At Latinetc last week I made a start on doing some poetry study with the older kids. I managed to forget my book, so grabbed one from Katy’s shelf and luckily it had one of my absolute favourite poems in it, which my mum used to read me when I was very young. An odd choice, actually, since it is quite a scary poem, but it was probably her favourite and being read it by her means that unlike many of the poems butchered by school poetry lessons, I do really love it.
Interestingly, in her book, it was called ‘Ballad’ whereas I have only ever known it is “Oh, What is that Sound?” which is the first line of the poem. Fran, Skye, Jand I talked a little about the word ballad, unpicked it from ‘lullaby’ and talked about what this word gave us expectations of. In general, they expected a gentle poem, perhaps about love. I think they might be influenced,some of them anyway!, by X-factor power ballads 😆
Once we’d discussed that, I read the poem too them; it was not what they expected and Fran and Skye looked quite shocked by it. We tried to place it in history, talking about when it was written and then what clues there were in the poem. Initially expecting it to be WW1 ear, they collected the clues on red coats, flashing weapons and drumming quickly and we talked about the pictures in their heads that gave them. This poem has always provoked a strong visual image in my mind and I was interested to see what it might do for them.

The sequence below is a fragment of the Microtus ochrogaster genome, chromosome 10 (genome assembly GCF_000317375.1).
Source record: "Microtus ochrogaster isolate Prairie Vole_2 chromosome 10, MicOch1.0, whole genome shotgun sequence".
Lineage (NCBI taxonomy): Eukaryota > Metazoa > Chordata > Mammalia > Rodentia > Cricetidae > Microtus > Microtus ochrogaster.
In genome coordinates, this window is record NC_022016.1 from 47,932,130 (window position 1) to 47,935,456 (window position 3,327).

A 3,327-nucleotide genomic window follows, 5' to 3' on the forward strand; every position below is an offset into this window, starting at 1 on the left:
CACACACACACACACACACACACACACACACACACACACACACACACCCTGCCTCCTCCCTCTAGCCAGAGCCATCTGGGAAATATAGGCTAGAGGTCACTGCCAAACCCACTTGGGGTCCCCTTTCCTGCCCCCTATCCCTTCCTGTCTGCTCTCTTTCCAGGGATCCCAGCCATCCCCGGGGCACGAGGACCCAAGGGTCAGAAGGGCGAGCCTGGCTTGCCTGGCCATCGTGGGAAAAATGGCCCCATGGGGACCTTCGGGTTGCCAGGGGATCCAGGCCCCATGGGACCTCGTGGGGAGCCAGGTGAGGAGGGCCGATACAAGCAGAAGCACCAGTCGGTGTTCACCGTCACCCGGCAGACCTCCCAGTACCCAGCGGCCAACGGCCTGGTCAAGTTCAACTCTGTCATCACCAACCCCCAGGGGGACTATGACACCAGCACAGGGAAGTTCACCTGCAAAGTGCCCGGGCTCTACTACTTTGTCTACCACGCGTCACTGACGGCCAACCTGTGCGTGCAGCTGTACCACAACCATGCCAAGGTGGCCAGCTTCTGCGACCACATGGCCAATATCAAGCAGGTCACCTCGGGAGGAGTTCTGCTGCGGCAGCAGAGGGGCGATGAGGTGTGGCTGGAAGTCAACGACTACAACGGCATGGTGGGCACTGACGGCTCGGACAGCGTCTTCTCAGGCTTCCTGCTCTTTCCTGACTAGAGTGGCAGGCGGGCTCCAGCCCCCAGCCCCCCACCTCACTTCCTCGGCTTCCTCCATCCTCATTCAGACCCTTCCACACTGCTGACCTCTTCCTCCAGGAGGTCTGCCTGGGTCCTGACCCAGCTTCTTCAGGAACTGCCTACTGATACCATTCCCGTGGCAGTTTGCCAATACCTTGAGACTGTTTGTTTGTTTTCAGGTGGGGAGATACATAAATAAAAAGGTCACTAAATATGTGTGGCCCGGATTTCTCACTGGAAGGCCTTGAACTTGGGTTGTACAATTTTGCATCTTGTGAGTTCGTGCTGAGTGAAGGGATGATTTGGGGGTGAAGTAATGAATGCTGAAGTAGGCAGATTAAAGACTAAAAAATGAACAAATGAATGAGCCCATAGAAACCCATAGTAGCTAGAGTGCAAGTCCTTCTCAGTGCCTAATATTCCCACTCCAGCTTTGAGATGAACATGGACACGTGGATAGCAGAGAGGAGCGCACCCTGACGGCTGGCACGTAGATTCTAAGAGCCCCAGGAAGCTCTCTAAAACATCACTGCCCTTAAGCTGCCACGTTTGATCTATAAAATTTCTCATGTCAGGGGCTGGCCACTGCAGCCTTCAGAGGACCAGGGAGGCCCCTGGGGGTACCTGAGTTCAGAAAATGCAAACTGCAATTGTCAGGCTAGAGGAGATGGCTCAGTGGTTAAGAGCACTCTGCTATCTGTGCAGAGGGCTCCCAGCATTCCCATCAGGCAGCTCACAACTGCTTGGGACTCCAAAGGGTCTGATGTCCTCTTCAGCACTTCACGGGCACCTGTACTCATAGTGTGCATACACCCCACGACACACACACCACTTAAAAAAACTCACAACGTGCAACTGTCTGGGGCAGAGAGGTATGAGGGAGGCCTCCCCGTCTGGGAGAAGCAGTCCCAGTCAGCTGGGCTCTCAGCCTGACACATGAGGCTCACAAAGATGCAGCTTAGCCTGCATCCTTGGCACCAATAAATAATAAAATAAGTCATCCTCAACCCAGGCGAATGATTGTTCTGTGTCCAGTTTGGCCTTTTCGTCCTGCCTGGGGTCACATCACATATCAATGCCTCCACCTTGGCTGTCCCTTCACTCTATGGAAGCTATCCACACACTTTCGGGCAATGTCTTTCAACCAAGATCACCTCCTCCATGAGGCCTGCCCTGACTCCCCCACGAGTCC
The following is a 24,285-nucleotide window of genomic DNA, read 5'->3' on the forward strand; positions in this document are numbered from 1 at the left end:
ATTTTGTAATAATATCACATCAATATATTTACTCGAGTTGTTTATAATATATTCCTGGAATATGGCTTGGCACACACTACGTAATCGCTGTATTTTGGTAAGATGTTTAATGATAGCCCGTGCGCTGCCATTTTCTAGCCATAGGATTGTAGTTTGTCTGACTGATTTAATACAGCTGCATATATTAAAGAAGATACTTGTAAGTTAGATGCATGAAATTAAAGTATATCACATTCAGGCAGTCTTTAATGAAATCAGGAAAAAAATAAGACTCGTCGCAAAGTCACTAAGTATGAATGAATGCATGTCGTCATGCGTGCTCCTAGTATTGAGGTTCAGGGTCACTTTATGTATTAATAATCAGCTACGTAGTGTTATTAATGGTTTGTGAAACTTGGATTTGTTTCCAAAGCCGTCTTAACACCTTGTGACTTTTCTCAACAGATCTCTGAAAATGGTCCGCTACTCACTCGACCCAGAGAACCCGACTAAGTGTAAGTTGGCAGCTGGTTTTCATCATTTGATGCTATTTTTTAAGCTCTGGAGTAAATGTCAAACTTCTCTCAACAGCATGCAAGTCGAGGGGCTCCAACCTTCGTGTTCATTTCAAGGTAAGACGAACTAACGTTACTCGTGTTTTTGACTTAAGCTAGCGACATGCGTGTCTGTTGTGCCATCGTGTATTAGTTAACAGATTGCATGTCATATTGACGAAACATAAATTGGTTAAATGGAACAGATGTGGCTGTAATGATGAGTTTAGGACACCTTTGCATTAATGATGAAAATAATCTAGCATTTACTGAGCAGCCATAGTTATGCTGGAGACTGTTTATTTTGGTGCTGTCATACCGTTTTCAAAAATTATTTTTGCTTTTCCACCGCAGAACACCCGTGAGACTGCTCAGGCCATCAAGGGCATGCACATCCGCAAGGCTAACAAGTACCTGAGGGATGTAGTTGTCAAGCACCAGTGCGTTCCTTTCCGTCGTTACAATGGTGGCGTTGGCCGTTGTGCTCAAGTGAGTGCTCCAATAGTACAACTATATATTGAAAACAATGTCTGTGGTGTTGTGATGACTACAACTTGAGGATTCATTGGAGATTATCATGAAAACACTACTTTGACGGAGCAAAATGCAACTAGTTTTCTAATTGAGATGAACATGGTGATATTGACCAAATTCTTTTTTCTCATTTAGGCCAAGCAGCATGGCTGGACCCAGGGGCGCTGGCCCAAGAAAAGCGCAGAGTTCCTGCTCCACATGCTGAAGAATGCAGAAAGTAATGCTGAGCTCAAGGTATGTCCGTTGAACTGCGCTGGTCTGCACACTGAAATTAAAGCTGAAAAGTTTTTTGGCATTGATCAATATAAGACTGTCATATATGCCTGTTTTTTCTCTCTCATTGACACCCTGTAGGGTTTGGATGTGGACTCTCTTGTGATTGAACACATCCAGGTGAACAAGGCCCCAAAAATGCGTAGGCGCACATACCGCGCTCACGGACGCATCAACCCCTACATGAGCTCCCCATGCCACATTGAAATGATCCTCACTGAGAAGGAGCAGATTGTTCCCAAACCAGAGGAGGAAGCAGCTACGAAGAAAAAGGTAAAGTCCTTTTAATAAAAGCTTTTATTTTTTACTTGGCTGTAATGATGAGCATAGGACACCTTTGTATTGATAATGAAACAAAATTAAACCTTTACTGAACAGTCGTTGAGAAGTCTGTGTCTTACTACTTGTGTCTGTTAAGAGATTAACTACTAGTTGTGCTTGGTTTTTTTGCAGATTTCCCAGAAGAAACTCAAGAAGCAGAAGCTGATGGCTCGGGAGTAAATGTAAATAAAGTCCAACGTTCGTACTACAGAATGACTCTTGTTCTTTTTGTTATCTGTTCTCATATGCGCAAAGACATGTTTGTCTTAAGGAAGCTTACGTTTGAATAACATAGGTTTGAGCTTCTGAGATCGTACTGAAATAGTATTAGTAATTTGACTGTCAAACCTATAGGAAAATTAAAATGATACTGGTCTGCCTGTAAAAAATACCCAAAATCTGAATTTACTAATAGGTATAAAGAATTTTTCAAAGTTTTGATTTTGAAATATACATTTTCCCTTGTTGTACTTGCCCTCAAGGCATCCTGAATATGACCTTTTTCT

Looking at some of the web writing on the poem now is fascinating as the poem has always been read to me in two particular voices, the man and the woman – this snippet reverses them and I’m curious next week to get them to try reading it reversed to see what different meanings come out as it would put the woman’s voice in the more powerful, controlling situation. As it was, we discussed rhythm and beat, the repetition of words and the feelings the poem provoked. The three of them came up with some good stuff; the sense of threat, anxiety, fear and the sense of the soldiers coming closer and all the hope of each possible diversion being dashed as the soldiers came closer. We talked about the idea of love in the poem and the deception and betrayal. We discussed whether the soldiers were coming peacefully or in violence and how to find clues from the poem to support their theory.
I left them with the option to find out more about Auden and perhaps another of his poems or to do a piece of art inspired by Ballad if they wanted.
Plan for next time is to be organised to do an older group and younger group poem if they feel inclined. Initially I was just going to read poems for kids to dip in and out of but the older ones seemed to enjoy picking it apart so hopefully we’ll make time to do some of that. made me feel marginally more useful anyway 😆